History/driving impressions originally published August 13, 1984
There is no better way to pave one’s own road to the automotive scrapheap of history than to become known as purveyor of obsolescent crocks. Even in eras of high demand and sellers’ market, such as existed after World War II, it ill behooves a manufacturer to become complacent.
In fact, after the war, automakers were struggling to resume production, and in the face of high demand from an auto-starved world, manufacturers could hardly be faulted for merely face lifting or even resuming prewar production unchanged. Jaguar was no different. In fact, the biggest change at Coventry was the name of the company, the prewar title – S.S. – having taken on rather unsavory connotations. The cars, 2.5- and 3.5-liter sedans, were barely changed, continuing with the overhead-valve six and solid front axle of the models from before the war. The sports versions, naturally in a time of austerity, were dropped, though some dropheads were made for export.
Therefore the ‘40s, because of the war, barely qualifies as more than an extension of the ‘30s, and both decades really must be considered almost as one era of automotive design, especially in Great Britain and on the Continent. It can safely be said that 1950 represents a watershed of automotive design, dividing the two preceding decades from the one that followed.
As the new era approached, Jaguar was not to be caught out. Although the Coventry firm was easily able to sell every car it was not so easily (because of limited supplies) able to make, plans were afoot to modernize the line as soon as possible. The first evidence of this appeared in 1948 with the showing of the XK-120 and the Mk V at the Earls Court show, though neither was to become available until the next year.
The Mk V was not revolutionary, as was the XK-120, but rather evolutionary. Produced for three years only, it’s a sort of missing link between the 2.5- and 3.5-liter models (the same car with different engine choices, often but incorrectly referred to as Mk IV – the factory never use the term) and the long running Mk VII-through-Mark IX series, which in truth was one model with altered embellishments.
In inspiration, though, the styling of the Mk V is prewar. True, the headlights are semi-recessed into the fenders, unlike the freestanding headlamps of the earlier cars, but otherwise it is difficult to discern between the Mk V and its predecessors. Differences are there: The earlier cars had louvers in the bonnet sides, the Mk V did not; the steel disk (16-inch) replaced wire wheels; the Mk V’s radiator was moved farther forward. However, similarities between the Mk V and earlier cars exist as well. The sidelight-topped front fenders have the same trouser-like crease and are similarly shaped overall, the suicide doors were retained, and the radiator grill, regardless of location, had not changed. In fact, the total shapes of the two models show more similarity than dissimilarity.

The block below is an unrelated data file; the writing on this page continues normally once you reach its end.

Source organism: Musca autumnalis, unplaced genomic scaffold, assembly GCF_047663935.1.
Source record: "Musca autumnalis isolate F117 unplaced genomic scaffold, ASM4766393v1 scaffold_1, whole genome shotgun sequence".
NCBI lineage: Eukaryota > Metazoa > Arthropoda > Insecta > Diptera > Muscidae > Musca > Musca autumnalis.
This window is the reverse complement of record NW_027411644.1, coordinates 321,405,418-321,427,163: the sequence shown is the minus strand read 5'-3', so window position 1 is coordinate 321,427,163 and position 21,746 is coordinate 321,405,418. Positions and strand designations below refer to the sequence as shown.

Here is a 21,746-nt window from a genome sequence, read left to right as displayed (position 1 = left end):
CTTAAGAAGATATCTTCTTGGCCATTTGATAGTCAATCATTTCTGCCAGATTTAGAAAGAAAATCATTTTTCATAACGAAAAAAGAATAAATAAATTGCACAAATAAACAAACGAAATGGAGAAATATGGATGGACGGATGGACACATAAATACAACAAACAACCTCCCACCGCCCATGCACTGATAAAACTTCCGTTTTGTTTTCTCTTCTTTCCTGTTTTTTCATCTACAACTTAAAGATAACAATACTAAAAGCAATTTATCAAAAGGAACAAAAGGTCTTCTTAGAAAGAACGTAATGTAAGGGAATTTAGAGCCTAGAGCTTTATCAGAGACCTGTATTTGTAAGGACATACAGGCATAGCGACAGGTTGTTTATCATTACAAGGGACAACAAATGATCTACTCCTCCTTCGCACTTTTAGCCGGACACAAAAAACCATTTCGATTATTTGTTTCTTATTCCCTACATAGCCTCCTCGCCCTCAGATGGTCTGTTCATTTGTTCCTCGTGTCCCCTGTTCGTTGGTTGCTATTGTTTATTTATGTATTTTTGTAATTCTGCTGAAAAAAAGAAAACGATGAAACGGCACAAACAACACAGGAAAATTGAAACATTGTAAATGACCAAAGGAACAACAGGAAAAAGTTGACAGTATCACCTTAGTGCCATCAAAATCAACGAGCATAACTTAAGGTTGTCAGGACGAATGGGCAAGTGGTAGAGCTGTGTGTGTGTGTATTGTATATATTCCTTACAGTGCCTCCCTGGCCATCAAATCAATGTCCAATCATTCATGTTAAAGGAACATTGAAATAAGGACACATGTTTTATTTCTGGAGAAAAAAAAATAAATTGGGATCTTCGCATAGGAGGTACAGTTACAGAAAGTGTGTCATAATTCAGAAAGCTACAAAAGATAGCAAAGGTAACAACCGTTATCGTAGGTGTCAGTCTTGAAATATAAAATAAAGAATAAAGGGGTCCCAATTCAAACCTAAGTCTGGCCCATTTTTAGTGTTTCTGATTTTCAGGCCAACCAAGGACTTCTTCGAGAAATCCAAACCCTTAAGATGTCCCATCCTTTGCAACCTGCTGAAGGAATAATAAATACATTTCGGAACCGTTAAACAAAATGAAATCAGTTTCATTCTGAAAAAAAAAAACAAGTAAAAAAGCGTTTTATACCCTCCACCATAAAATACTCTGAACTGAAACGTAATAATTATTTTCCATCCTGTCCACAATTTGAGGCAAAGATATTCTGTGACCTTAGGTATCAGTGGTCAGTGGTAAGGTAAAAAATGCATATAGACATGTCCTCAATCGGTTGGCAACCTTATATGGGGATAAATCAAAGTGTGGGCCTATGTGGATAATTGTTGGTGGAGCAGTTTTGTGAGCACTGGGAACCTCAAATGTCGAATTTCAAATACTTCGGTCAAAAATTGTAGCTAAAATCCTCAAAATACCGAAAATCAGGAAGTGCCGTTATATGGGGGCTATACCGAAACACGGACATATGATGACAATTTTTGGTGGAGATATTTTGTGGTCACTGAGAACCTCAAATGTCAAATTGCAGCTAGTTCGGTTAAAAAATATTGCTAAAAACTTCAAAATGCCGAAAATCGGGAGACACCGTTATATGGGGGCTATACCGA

Underneath, however, there were more changes, though similarity/dissimilarity theme continues. The engine and transmission were unaltered: A four-speed manual, syncro except on first, was mated to either a 2663cc or 3485cc undersquare in-line six. The former, with a 73 mm bore produced 102 HP at 4600 RPM, and the latter, with 82 mm by 110 mm, had to go only 4250 RPM for 125 hp. It was a robust engine, with block and head of cast iron, seven main bearings and pushrod operated valves. Twin SU. carburetors (what else), in what can be described only as a design flaw, are located over the distributor, requiring a typically British fix of placing a drip pan in between to prevent fires in a gasoline -soaked distributor.
The chassis, however, was completely new. The Mk V received double A-arms with torsion bar independent front suspension replacing the solid axle on semi-elliptic’s of its predecessor. At the rear, a live axle was used, but instead of underslung like the earlier cars, the Mk V frame arched over the axle for more ground clearance. Unlike the earlier cars, the Mk V was equipped with Girling hydraulic drum brakes.